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Kuwait’s $132bn Silk City lets the train take the strain


July 23, 2008 7:43 by

rail, network, kuwait, silk city, $132bn, gccIf the UAE is hoping to be the future center of the airline industry (Emirates ordered $34.9bn worth of Boeings and Airbuses in November 2007, Etihad ordered $43bn worth last week), Kuwait has laid down a marker for the world’s rail industry hub.

In revealing plans for its $132bn Silk City - a new town featuring a 1,001-metre skyscraper, wildlife reserves, and homes for 700,000 people - Kuwait’s urban planners say they want to build an international rail network linking the development to Damascus, Baghdad, Iran and China.

“We’re thinking on a different plane, because we cannot afford to think like everyone else. We’re thinking about something that might seem unimaginable,” Sami Alfaraj, president of the Kuwait Center for Strategic Studies told Reuters in London, where he is holding meetings on the project. “We’re going to outmaneuver everybody who is going to remain in the old mode of thinking about economic prospects.”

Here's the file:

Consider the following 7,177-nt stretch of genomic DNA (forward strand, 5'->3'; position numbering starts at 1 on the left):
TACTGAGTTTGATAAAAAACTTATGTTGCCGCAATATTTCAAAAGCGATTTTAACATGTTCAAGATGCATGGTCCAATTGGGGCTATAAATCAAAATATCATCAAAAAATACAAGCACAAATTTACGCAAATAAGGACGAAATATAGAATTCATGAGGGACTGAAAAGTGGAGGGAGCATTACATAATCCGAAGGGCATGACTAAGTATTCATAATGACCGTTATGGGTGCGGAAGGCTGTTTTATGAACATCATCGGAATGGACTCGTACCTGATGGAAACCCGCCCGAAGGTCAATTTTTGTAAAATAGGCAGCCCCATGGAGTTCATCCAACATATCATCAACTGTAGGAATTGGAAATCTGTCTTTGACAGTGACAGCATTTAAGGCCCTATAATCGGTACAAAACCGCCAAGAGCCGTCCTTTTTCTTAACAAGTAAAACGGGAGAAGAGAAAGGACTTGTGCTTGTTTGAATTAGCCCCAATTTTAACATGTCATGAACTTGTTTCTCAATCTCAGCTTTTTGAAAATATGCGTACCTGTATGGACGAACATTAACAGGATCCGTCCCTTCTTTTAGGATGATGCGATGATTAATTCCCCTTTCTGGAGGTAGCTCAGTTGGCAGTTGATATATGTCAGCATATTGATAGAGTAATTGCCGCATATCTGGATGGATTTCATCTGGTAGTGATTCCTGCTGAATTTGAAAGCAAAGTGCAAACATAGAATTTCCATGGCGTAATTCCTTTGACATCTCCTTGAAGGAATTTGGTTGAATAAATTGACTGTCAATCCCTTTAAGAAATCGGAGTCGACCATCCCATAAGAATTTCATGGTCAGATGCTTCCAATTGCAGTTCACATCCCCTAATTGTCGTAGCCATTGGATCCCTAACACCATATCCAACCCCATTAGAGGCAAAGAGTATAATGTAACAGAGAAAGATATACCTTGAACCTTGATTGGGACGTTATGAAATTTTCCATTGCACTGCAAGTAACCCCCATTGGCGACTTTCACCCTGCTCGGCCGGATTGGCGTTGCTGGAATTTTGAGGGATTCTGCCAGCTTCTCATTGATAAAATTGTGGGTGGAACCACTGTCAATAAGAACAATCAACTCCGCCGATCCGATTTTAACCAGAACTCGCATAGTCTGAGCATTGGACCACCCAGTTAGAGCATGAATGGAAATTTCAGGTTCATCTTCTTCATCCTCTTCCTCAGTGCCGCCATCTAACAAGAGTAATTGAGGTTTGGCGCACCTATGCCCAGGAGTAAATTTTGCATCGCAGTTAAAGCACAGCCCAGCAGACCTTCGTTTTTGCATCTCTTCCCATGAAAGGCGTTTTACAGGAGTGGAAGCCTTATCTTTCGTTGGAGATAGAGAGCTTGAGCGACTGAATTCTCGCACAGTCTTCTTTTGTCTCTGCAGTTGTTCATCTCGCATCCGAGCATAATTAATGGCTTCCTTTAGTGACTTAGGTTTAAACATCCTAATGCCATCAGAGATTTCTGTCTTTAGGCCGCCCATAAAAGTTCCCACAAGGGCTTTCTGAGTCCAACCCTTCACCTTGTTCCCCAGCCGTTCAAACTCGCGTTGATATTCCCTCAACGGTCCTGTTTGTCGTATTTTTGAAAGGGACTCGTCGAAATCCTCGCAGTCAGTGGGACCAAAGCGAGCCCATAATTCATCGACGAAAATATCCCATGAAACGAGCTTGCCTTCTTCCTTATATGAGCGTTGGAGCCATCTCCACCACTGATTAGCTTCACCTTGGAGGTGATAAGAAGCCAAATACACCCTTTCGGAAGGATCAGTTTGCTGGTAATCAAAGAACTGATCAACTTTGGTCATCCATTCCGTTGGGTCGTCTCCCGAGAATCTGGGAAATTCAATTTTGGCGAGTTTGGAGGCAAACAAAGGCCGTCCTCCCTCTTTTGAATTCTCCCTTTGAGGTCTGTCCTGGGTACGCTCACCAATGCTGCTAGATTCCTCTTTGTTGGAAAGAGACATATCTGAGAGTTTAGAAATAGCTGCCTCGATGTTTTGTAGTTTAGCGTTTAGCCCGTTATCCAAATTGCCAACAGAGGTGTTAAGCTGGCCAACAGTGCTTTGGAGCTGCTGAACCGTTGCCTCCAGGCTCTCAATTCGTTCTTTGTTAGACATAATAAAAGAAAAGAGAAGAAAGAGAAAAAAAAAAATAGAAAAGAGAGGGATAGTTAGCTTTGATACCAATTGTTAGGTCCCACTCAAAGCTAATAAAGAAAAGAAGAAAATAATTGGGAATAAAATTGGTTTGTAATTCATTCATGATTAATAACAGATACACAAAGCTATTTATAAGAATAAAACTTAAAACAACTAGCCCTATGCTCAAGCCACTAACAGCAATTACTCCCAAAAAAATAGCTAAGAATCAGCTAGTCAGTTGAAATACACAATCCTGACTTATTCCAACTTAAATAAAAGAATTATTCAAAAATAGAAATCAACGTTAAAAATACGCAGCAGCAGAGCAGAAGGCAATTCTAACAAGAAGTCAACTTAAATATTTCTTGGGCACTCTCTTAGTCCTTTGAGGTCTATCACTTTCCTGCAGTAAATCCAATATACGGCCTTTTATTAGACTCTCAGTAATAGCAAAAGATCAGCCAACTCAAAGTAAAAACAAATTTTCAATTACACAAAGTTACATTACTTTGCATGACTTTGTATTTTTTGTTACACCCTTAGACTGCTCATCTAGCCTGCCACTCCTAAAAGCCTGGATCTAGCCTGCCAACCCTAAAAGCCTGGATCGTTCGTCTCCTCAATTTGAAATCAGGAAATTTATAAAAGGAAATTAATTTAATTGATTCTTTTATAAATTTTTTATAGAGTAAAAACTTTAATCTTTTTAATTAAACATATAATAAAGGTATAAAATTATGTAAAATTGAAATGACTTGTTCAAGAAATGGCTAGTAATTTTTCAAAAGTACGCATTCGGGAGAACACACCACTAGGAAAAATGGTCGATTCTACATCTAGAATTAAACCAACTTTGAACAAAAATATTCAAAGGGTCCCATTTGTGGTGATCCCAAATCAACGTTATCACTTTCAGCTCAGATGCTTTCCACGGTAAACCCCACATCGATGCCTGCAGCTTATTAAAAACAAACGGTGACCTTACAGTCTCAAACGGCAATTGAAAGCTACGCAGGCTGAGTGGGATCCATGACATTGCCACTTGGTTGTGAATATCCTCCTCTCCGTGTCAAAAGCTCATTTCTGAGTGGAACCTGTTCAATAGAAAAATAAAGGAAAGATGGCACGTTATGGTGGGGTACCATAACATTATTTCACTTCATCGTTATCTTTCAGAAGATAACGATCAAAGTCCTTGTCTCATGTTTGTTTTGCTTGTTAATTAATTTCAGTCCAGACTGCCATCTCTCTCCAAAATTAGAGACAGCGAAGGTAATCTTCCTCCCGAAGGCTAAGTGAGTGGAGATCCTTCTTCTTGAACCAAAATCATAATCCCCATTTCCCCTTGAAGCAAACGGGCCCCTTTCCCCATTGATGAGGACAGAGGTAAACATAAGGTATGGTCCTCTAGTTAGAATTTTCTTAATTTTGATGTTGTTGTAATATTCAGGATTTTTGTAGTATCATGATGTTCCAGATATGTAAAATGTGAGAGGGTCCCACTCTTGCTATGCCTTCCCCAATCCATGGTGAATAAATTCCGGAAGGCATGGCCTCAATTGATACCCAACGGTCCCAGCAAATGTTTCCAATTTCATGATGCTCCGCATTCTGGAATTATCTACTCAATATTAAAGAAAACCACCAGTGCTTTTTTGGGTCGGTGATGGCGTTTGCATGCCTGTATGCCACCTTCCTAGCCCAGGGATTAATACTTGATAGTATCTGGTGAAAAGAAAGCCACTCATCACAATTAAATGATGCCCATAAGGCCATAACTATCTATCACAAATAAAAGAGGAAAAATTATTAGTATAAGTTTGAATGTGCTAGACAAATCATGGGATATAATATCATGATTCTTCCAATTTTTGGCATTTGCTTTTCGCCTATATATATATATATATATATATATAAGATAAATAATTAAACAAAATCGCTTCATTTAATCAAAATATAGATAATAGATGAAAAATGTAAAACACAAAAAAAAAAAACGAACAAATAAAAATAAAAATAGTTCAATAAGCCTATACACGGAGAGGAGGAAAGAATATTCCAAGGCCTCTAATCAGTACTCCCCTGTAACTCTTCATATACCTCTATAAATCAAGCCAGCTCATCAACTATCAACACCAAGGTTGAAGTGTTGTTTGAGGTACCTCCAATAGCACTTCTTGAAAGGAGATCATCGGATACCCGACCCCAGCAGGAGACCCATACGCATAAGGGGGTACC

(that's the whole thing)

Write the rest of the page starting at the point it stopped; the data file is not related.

There are no details yet of the rail technology planned, but with oil revenues at an all-time high, the project has a bumper budget. Earlier this year it was estimated to be $86bn; this week it’s up to $132bn. The railway planners are likely to be looking at France or Japan for inspiration and technology, rather than India.

“This is where we want to put our money. We want to build railways all the way to China,” said Alfaraj. “If we do not use oil or money to increase our influence in a peaceful way, we have no existence.”

The GCC states are currently carrying out a feasibility study on a proposed $6bn rail network linking all six countries. The UAE also plans a $3bn, 700km network connecting Ras Al Khaimah and Fujairah to Ghewaifat through Sharjah, Dubai and Abu Dhabi. Saudi plans a $3.5bn ‘landbridge’ linking Jeddah on the west coast to Dammam on the east, via Riyadh.


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